The New York Times' Scores

For 1,828 reviews, this publication has graded:
  • 54% higher than the average critic
  • 4% same as the average critic
  • 42% lower than the average critic
On average, this publication grades 2.3 points lower than other critics. (0-100 point scale)
Average Music review score: 70
Highest review score: 100 Live in Europe 1967: Best of the Bootleg, Vol. 1
Lowest review score: 10 All The Right Reasons
Score distribution:
1828 music reviews
    • 64 Metascore
    • 80 Critic Score
    It’s not an album that courts new fans by radically changing U2’s style; instead, it reaffirms the sound that has been filling arenas and stadiums for decades.
    • 85 Metascore
    • 90 Critic Score
    Soul of a Woman is a final set of genre-perfect old-school soul: brisk rumba-soul in “Sail On,” hand-clapping neo-Motown in “Rumors,” a girl-group slow dance topped with hovering strings in “When I Saw Your Face.” The band sounds as if it’s playing live in the studio.
    • 71 Metascore
    • 70 Critic Score
    It is also Ms. Swift chasing that good feeling, pushing back against a decade of following her own instincts. And it works. Reputation is fundamentally unlike any of her other albums in that it takes into account — prioritizes, actually — the tempo and tone of her competition. Reputation is a public renegotiation, engaging pop music on its terms, not hers.
    • 74 Metascore
    • 70 Critic Score
    Throughout this album, there are melodies, chord changes, lyrical images and structural tricks that feel indebted to Ms. Swift’s first three albums. Even the way Ms. Ballerini lingers over certain vowels suggests the shadow of Ms. Swift. In order to fully come into her own, though, Ms. Ballerini needs to shake free of that as effectively as she brushes off country music’s simpleton men.
    • 64 Metascore
    • 80 Critic Score
    Pacific Daydream is both exuberant and plaintive; it’s full of songs about past joys and present loneliness, recalling friends and lovers who are no longer part of the singer’s life. ... But there’s a whole pop apparatus around him--a tambourine shaking, a firm beat, happy backup voices--to insist that Weezer’s kind of music is far from extinct.
    • 88 Metascore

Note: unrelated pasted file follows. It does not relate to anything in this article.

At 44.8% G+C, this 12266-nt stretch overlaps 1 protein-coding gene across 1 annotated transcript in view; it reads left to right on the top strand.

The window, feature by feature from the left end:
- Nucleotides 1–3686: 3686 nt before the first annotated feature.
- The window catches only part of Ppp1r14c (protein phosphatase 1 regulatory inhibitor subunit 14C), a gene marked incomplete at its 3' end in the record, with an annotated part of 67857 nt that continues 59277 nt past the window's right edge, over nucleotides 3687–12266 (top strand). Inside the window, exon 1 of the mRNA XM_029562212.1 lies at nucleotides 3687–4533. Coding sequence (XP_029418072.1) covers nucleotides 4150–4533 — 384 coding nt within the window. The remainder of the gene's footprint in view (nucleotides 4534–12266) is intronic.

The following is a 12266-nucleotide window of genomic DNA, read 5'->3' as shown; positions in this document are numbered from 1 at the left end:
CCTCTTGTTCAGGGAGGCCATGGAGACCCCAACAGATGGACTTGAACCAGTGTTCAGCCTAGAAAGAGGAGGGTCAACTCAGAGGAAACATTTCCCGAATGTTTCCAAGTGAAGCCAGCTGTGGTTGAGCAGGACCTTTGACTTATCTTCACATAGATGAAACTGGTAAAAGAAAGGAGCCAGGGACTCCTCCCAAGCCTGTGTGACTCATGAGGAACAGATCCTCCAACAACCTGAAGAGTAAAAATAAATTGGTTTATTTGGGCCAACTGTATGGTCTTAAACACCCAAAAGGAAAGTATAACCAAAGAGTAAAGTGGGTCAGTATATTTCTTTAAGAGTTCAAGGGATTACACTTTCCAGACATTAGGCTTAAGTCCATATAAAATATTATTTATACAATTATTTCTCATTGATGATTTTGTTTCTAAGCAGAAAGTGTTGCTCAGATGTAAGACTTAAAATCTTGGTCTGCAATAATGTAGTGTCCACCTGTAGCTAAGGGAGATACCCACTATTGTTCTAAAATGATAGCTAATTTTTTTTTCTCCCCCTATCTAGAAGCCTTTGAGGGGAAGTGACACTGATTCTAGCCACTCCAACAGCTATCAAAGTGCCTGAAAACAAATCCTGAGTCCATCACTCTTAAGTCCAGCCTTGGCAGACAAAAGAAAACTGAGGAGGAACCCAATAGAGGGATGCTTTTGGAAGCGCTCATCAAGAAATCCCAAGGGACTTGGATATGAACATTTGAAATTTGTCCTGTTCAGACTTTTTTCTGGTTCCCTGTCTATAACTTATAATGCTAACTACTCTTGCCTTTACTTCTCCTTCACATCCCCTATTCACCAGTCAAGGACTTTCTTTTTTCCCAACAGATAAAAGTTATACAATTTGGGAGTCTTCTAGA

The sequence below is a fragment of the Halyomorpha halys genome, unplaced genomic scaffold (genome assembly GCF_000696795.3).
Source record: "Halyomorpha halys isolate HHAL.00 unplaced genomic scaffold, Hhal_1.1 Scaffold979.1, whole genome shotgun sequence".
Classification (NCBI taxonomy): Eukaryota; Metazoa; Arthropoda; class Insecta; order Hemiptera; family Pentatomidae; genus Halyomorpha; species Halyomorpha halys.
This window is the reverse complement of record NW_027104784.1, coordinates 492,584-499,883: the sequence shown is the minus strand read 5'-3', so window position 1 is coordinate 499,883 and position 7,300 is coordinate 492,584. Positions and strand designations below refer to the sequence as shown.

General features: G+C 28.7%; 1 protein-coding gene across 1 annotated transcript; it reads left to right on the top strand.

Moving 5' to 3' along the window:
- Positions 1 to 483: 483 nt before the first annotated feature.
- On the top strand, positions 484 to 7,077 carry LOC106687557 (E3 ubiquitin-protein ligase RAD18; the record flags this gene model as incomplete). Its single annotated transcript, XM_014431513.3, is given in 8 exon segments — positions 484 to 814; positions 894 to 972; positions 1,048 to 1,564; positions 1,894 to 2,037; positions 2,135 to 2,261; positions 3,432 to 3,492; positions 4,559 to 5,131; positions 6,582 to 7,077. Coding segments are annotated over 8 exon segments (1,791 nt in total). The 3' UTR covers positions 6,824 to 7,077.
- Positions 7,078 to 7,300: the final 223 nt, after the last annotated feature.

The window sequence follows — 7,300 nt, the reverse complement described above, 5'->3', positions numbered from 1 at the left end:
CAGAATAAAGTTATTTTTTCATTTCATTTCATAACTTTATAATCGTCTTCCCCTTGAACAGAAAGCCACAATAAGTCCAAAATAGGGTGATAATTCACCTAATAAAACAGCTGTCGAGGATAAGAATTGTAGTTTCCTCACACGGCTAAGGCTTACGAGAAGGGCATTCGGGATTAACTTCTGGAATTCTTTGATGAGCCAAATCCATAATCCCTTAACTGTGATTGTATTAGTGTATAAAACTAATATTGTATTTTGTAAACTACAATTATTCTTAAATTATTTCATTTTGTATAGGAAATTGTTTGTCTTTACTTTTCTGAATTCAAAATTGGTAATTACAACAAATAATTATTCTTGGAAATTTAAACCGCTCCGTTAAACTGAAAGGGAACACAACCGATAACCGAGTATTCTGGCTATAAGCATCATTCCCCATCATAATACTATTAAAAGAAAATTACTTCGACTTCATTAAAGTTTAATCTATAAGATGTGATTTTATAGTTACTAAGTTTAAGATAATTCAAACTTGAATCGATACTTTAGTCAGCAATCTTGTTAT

• 80 Critic Score
    Masseduction stays poised between passion and artifice, trusting listeners to decrypt its paradoxes.
    • 84 Metascore
    • 80 Critic Score
    The songs are intricately plotted to give the illusion of being impulsive and obsessive, buffeted by shifting emotions: by turns sensual and wary, vulnerable and guarded, leisurely and urgent.
    • 85 Metascore
    • 80 Critic Score
    Now, on its fourth album, the band is moving toward an idiom that’s more flexible and contrasty yet just as gripping: Protomartyr’s own post-post-punk.
    • 72 Metascore
    • 70 Critic Score
    Mr. Grohl and Foo Fighters wear their influences so openly--Pink Floyd in “Concrete and Gold,” Led Zeppelin in “Make It Right,” the Beatles all over the album--that they still come across as earnest, proficient journeymen, disciples rather than trailblazers.
    • 85 Metascore
    • 80 Critic Score
    The National’s 2013 album, “Trouble Will Find Me,” was a culmination of sorts: accomplished, polished, measured, mature. Sleep Well Beast is just as polished and even more intricate. But it also shakes things up.
    • 64 Metascore
    • 80 Critic Score
    The new self-titled Fifth Harmony album is potent and overflowing with sugary pleasures, full of military-grade pop production and laser-targeted singing.
    • 82 Metascore
    • 80 Critic Score
    The band pushes its music further both inward and outward, toward the cryptic and toward the voluptuous. Its secrets and misgivings are gorgeously wrapped.
    • 81 Metascore
    • 80 Critic Score
    While she can’t resist opening with “Bastards,” a sweetly sung kiss-off to those who have underestimated and manipulated her, Kesha devotes most of Rainbow to exploring a broad palette of emotions and unleashing the full range of her voice--a flexible instrument she didn’t always effectively showcase on the bratty pop of her earlier albums.